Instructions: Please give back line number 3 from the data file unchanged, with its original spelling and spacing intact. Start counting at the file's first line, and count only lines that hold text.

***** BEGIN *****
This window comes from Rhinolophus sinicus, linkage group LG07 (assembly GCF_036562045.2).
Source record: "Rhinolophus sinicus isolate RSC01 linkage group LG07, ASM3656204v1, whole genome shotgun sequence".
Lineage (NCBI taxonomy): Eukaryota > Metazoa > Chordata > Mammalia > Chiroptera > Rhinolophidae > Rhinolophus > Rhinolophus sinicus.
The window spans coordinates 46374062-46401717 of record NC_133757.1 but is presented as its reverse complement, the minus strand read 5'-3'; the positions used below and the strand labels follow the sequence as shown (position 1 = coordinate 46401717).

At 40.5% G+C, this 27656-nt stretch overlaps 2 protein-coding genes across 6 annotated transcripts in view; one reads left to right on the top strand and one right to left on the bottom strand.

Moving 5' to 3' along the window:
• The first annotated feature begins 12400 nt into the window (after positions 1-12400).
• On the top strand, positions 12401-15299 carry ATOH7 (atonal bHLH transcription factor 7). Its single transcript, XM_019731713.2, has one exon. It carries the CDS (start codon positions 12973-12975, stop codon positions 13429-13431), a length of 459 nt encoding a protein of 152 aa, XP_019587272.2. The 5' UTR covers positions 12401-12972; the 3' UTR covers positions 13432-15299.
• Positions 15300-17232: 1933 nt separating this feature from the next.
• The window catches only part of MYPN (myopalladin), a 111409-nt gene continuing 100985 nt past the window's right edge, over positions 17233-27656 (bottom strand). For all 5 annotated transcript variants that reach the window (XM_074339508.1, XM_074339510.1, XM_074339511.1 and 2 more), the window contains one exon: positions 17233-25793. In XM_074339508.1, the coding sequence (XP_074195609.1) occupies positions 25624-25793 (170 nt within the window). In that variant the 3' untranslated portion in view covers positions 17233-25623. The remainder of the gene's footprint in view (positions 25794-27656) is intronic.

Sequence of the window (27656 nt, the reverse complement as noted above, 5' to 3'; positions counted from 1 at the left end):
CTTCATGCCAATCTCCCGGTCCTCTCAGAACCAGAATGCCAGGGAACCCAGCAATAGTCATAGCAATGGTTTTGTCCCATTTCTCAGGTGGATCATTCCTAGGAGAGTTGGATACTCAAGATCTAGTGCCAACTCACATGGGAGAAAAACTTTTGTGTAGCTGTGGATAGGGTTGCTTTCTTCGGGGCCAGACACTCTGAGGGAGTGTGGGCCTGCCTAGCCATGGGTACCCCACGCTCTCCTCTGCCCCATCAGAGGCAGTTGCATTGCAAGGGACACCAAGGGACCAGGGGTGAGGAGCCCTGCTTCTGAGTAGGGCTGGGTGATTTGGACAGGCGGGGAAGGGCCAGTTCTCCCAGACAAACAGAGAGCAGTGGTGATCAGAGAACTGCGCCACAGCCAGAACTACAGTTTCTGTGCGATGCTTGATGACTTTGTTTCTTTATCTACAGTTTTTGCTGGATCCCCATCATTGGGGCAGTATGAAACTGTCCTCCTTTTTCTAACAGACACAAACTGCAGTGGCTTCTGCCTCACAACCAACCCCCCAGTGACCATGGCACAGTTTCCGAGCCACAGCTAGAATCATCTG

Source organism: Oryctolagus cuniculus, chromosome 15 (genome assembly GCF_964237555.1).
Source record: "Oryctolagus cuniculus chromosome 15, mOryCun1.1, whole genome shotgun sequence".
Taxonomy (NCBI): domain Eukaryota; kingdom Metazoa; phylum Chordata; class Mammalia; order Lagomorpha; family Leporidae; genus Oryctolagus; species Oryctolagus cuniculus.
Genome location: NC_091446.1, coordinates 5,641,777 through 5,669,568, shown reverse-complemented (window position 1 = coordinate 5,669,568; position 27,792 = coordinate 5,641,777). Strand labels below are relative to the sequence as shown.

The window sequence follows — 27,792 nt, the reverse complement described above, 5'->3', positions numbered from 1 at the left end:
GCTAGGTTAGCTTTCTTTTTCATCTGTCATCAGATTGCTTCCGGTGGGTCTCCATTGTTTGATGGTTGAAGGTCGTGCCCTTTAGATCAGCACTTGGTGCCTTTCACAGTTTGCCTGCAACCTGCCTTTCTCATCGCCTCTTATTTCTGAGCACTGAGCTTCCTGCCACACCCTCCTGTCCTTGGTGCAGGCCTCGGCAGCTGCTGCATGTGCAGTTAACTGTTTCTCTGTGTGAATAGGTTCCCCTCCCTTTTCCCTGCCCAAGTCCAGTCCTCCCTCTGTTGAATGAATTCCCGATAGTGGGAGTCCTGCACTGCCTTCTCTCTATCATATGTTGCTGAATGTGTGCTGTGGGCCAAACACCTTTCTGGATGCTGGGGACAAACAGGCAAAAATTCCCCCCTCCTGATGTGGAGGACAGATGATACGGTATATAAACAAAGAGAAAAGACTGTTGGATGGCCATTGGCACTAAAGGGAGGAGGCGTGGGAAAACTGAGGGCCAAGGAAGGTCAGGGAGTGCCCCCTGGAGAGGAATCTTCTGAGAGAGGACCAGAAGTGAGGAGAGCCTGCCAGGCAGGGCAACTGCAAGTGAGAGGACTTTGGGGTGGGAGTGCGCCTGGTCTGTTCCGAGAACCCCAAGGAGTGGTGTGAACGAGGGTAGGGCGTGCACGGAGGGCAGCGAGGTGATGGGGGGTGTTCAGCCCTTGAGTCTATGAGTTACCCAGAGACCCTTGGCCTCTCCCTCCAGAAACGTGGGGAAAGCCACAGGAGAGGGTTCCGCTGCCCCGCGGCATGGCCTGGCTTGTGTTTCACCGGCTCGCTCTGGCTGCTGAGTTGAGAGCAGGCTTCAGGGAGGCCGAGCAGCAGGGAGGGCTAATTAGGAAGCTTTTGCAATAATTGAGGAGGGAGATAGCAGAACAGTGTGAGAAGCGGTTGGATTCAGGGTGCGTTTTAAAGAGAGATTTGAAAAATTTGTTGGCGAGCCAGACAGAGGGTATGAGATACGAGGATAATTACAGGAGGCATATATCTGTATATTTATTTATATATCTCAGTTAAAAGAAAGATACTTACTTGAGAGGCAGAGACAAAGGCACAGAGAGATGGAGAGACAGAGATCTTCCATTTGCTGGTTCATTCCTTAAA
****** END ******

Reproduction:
Lineage (NCBI taxonomy): Eukaryota > Metazoa > Chordata > Mammalia > Chiroptera > Rhinolophidae > Rhinolophus > Rhinolophus sinicus.